A large proportion of South African folk are able to speak Ndebele. It is known as a beautiful language, melodic on the ear. It is a Bantu language that is spoken by Ndebele South Africans (who are also sometimes referred to as the amaNdebele).

People of the Ndebele culture and language can be found throughout the province of Gauteng. Their language may be separated into the chief dialects. These are Southern Ndebele and Northern Ndebele. The census of 2011 revealed that just over 2% of South Africans call Ndebele their home language, while a small portion more are able to understand it. These should not be confused with the Ndebele speaking folk of Zimbabwe or Botswana, who speak a different language with the same name.

The Ndebele people are known for their outstanding craftsmanship , their decorative homes  and their distinctive  and highly colorful mode of dress and ornamentation .

With eleven official languages, South Africa is one of the most culturally diverse nations in the world. In 1994, Archbishop Desmond Tutu coined the phrase “rainbow nation” to describe South Africa’s unique multicultural makeup. Needless to say, the phrase stuck and it serves as an excellent metaphor for travelers to discover the many diverse peoples of South Africa.

The Ndebele are part of a larger tribe called the Nguni, which include the Zulu, the Xhosa, and the Swazi. Collectively, the Nguni make up about two thirds of the Black population of South Africa, with the Ndebele population estimated at over 700,000 people. The Ndzundza Ndebele today mainly live in the former homeland of KwaNdebele in Mpumalanga and around  Nebo , Northern Province.

There are three main groups of Ndebele people, Southern, Northern and the Ndebele of Zimbabwe. The Ndebele of Zimbabwe speak a distinct language from the Southern and Northern groups, both of which reside in South Africa.

A traditional Ndebele village is made up of several individual family units called umuzi. Each umuzi consists of a head of the family (umnumzana), his wife and his children. As the children themselves grow and become married, they establish their own umuzi in the community of their birth, which in turn grows the village.

Strong patriarchal attitudes and practices are evident in Ndebele communities . More than many other groups , Ndzundza men especially those of chiefly backgrounds continue to practise polygamy. 

Although the modern Ndebele have retained many unique customs , however urbanization has affected their traditional culture patterns . 


The Ndebele women  continue  their  tradition of creating elaborate beadwork of all sorts with strong  brightly coloured geometric designs. 

Ndebele women express their status in their community through art and fashion. Most notable is the colourful geometric patterns that the women paint on the exterior of their homes. This skill is passed from mother to daughter and is done by hand without the aid of squares or rulers. While the entire exterior of the house is painted, the most intricate and colourful designs are saved for the front of the house.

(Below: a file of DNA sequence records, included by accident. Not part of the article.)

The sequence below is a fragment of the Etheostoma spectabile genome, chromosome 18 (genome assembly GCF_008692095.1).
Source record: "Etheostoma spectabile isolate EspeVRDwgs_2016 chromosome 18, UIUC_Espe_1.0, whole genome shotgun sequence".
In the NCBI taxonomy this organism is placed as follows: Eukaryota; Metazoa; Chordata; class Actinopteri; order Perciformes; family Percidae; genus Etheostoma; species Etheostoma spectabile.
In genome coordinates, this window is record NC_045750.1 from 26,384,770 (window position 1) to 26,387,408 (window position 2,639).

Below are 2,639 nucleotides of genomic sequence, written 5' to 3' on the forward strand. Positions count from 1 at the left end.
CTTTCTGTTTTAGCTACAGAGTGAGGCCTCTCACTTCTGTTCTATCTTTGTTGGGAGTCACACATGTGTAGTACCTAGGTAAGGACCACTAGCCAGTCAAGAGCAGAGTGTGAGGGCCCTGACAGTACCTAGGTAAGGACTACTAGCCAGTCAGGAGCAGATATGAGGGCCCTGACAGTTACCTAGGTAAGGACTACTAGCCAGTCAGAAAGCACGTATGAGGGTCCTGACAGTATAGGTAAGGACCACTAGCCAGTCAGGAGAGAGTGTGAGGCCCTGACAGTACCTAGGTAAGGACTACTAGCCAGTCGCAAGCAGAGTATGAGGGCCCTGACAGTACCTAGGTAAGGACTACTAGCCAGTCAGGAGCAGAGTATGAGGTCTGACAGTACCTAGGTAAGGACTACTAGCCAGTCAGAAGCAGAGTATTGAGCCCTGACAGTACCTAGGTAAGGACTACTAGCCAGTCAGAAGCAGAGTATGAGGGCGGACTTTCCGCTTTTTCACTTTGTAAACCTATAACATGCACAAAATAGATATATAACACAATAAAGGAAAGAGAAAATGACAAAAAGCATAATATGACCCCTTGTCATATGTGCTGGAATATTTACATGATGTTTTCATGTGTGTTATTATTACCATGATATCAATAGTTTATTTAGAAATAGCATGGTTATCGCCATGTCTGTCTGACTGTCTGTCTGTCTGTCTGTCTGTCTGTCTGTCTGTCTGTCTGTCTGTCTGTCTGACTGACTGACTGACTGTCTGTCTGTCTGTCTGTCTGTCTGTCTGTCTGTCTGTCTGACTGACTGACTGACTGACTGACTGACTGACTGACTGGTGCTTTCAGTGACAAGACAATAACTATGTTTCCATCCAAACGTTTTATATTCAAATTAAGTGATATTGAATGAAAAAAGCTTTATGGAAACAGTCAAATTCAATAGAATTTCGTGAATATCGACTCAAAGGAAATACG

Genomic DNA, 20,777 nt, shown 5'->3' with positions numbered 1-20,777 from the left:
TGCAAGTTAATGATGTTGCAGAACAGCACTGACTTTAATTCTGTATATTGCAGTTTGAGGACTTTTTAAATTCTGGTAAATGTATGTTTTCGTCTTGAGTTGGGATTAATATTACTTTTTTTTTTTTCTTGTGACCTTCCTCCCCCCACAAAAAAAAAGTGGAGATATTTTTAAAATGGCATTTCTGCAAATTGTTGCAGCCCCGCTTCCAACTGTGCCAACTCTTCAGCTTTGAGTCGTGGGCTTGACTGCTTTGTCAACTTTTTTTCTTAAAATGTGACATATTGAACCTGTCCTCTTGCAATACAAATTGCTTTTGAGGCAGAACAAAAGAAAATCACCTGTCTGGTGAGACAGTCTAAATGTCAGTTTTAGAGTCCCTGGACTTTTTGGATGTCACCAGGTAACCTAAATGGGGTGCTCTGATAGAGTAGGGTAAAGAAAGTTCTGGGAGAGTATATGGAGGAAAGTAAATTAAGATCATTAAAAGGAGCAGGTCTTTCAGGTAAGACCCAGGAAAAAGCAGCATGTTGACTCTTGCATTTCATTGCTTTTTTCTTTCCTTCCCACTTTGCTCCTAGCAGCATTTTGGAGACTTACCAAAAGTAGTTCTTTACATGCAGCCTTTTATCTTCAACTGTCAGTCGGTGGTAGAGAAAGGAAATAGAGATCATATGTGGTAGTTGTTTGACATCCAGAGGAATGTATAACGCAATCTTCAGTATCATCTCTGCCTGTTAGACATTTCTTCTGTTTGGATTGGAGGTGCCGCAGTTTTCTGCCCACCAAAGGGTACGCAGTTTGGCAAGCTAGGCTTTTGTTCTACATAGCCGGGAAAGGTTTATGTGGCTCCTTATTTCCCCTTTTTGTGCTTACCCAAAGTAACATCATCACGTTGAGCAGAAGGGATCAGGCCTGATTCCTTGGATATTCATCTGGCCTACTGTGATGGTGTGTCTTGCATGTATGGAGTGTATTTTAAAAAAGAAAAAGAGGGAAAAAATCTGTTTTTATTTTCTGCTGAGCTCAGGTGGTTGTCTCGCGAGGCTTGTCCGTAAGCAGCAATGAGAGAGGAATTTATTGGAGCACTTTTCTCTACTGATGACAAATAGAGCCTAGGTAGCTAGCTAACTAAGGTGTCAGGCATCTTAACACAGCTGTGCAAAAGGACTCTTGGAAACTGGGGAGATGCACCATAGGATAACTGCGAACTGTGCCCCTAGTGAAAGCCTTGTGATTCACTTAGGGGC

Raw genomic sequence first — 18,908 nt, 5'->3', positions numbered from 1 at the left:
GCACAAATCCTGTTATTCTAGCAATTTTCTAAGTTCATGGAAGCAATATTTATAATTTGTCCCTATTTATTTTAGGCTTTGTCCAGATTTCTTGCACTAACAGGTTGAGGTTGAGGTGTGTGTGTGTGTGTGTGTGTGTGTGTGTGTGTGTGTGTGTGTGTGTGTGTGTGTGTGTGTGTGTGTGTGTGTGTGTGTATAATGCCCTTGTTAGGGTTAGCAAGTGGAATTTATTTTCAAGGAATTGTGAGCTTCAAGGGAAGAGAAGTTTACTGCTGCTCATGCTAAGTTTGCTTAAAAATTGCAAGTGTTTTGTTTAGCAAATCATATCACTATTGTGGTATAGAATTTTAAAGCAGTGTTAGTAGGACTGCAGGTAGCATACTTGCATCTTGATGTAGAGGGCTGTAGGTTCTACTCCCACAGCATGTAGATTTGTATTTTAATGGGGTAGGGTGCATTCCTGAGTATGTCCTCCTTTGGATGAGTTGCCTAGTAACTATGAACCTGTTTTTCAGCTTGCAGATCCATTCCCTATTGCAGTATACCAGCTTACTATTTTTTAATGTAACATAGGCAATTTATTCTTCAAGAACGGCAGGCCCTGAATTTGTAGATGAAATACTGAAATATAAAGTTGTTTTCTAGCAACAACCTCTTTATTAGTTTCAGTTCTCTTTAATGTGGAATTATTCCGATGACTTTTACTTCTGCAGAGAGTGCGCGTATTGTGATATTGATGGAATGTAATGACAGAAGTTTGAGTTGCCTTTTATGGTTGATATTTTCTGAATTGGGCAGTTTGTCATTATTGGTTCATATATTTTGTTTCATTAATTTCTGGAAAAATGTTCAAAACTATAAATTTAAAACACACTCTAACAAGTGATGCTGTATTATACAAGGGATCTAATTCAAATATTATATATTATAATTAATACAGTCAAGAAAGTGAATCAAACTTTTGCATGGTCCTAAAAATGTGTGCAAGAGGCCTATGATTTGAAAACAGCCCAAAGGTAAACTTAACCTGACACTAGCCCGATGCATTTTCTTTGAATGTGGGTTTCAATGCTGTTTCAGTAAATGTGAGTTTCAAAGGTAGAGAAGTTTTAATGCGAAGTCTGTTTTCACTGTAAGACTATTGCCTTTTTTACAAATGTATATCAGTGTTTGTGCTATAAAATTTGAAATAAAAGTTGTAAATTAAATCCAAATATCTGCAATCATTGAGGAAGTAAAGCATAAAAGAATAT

These colourful patterns can also be found in the women’s fashion. After a Ndebele woman marries, her fashion and accessories become more colorful and extravagant, reflecting her growing status in the community. Women wear brass rings called’ idzila’ around their arms, legs and neck after they are married. The rings symbolize a woman’s faithfulness to her husband and are believed to have strong ritual powers.

The Ndebele’s distinctive designs have gone on to influence designers the world over. French footwear designer Christian Louboutin, for instance, designed a pair of stilettos using motifs from Ndebele culture. Esther Mahlangu, an internationally recognized Ndebele artist, has had her work commissioned by BMW and South African Airways. In 1991, she painted a BMW 525i in the traditional style of Ndebele mural work.

An Active Spiritual World

As most traditional groups in Africa , Ndebele life is characterized by an active spiritual world, which exercises great influence over or even the smallest issues in daily existence. Illness and bad omen, good health and fortune are all seen as the result of either direct interventions from the spirit world , or manipulations of interlocutors with that world. The latter are the healers who work for good ,or witches who weave evil about them. The ancestors ‘abezimu’, the most important denizens of the spirit world , are both solicitous and jealous , requiring constant placation through sacrifice. Failure to follow the dictates of the law and custom , as demanded by the ancestors , is believed to be the main cause of bad omen. They are also believed to protect the living against misfortune by counselling them in dreams and giving them strength to medicinal preparations made from herbs and other concoctions. The ancestors are thus the foundation on which the traditional healing rests.